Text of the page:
Kevin, Victoria, and Aurora Burr find fun and inspiration in Baby Artsplay!

Aurora, Victoria, and Kevin Burr


Kevin and Victoria Burr and their infant daughter Aurora regularly attended sessions of Baby Artsplay! at NOMA in the spring of 2017, driving an hour each way from their home in Picayune, Mississippi, to participate in this stimulating education program for the museum’s youngest visitors. Baby ArtsPlay!, presented by The Helis Foundation, instills a love of art at the impressionable ages of 0-3 through a guided, hands-on gallery experience. Young Audiences Wolf Trap teaching artists present a sequence of six weekly workshops for caregivers and children that integrate music, movement, and drama into everyday playtime to foster children’s developmental growth. Arts Quarterly spoke with this family following one of the spirited sessions.

How did you become aware of Baby Artsplay!?

Kevin: Coming from Picayune, there were few opportunities in our hometown to provide the kind of early education we wanted for our daughter. We went online and figured let’s start with the popular places, like the museums and parks in New Orleans, the parks and stuff like that. My wife said, “Kevin, I found this arts play for babies. It’s at the New Orleans Museum of Art!” We drove down and found out what a cool program this is, and we bought a membership so that we could return many times.

Victoria: Our daughter was so excited. The teachers were impressed that Aurora began to notice the mobile (by Alexander Calder) hanging from the ceiling. Normally, they say, the kids only notice things at eye level. One of the teachers, Mama Oma, has been Montessori trained and she led programs like this for her kids. There are multiple teachers in Baby Artsplay! and the kids really get special attention. They begin to notice colors in the art, and shapes. Where else can you take your kids for a fun program where there’s famous art on the walls?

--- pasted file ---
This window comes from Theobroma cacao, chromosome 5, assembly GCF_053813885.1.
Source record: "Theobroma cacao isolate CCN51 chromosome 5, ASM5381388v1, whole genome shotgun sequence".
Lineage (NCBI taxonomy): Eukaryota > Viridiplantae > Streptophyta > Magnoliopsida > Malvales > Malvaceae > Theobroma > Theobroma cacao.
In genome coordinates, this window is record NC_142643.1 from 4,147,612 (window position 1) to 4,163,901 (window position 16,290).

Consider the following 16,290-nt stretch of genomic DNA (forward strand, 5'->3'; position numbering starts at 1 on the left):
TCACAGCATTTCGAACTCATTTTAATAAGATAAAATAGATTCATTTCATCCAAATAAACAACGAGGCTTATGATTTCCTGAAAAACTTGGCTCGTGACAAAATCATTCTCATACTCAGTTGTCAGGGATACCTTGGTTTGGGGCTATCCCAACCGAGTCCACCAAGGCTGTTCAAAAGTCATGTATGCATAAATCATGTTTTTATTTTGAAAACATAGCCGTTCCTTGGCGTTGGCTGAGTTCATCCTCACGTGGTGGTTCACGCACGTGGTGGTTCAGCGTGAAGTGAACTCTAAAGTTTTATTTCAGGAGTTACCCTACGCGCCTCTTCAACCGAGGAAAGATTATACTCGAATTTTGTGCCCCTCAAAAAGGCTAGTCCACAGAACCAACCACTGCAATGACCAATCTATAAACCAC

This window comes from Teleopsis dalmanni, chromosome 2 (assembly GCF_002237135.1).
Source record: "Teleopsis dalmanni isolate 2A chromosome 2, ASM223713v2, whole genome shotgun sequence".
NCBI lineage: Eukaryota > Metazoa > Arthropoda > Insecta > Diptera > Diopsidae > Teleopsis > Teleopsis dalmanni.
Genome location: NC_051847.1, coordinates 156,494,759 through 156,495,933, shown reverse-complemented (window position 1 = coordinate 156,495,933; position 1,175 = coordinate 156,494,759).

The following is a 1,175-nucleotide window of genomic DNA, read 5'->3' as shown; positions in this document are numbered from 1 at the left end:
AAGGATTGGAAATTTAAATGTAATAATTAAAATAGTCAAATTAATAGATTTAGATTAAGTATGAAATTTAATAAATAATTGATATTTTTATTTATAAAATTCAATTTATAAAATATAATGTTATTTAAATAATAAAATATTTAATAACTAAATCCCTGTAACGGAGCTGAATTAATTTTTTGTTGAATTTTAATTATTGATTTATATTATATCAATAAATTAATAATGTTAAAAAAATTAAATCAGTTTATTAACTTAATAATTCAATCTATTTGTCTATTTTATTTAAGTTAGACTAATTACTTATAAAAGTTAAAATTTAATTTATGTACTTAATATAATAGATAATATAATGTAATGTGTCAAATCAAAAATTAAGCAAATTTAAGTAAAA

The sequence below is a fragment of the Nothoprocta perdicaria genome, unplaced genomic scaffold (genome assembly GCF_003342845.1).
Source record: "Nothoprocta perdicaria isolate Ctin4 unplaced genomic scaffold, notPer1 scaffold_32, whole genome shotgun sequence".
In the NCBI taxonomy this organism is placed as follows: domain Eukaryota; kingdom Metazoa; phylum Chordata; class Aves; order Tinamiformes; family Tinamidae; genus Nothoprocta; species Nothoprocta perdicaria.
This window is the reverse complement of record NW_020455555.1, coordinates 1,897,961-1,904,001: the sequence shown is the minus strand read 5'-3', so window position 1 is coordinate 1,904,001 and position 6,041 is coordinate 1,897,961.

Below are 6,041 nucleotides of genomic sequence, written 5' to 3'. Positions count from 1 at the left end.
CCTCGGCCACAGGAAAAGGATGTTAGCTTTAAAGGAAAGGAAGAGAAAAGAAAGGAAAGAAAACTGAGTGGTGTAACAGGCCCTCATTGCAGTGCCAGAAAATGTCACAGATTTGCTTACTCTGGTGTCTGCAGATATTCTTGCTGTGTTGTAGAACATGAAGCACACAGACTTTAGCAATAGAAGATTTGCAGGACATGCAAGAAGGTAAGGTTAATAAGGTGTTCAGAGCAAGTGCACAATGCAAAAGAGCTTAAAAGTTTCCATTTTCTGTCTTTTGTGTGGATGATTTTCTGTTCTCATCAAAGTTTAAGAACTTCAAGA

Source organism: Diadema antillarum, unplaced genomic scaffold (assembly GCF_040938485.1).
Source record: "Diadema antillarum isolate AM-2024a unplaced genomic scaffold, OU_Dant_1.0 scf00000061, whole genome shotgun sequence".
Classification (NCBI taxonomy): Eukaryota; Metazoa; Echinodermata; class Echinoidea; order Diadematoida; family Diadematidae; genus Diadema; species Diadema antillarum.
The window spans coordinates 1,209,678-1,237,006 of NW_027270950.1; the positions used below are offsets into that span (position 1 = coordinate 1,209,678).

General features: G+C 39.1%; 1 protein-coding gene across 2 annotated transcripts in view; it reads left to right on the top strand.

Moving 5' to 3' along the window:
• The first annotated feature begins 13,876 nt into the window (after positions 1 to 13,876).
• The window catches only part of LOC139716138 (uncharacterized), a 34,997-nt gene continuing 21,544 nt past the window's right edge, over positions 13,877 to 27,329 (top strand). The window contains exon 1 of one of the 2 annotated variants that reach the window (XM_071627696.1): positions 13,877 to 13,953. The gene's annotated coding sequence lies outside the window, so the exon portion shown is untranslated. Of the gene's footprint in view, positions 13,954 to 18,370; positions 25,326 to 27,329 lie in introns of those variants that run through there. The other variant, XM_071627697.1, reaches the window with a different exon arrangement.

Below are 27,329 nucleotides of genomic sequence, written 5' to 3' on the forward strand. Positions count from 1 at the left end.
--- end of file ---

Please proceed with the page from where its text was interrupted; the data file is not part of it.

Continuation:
Kevin: And much of the program includes songs. As parents we’d never be able to search out all the songs that are taught here. The kids learn about body parts, and they dance along. A week or two later Aurora is still doing all the little movements she picked up in the class.

How do the parents engage with the program?

Kevin: It’s great for adults to come to the museum, too, which you may think is more difficult once you have a kid. With Aurora and Baby Artsplay! visiting a museum is really more fun. It’s not all “shhhh” from the guards. Everybody in this program is happy, and that makes visiting the museum a very uplifting experience.

Victoria: We actually arranged our work schedule completely around being able to come down to New Orleans to attend these programs. I asked for Tuesdays off just to be able to do this, and it’s worth it.

Kevin: Number one is making sure Aurora gets the best education possible, even if it’s somewhat inconvenient and out of the way. I tell people, having kids is inconvenient, but not in a negative way. It’s like, “Hey, I have this little human, and we need to make sure she gets the most out of life.” Now is the perfect time to get her started with the fundamentals of art and music.

How have you benefitted from Baby Artsplay!?

Victoria: There are very few Montessori schools in the New Orleans area. I was pricing preschools, and it was $7,000 a year. So to be able to have something like this that’s so accessible, you don’t have to take out a loan for kindergarten!

Baby Artsplay! breaks down the barriers. It allows us to introduce art into our daughter’s life now versus later. If you don’t grow up around wealth, you may not be exposed to art at such a young age. We can get Aurora used to seeing and respecting art even if we do not have this in our home. I encourage all parents to bring their children to this.

Kevin: A lot of children don’t get introduced to art until later, on a school field trip, in middle school or when they’re older, and they may not find it interesting at that point. You have to follow all the rules from the teacher trying to force it on you. It may feel foreign, but it wouldn’t feel that way if you grew up around it. It becomes part of your life. We want our daughter to be as smart as possible, and introduced to as much as possible. Baby Artsplay! makes that possible.

Aurora Burr, at center, joins other children in Baby Artsplay! activities.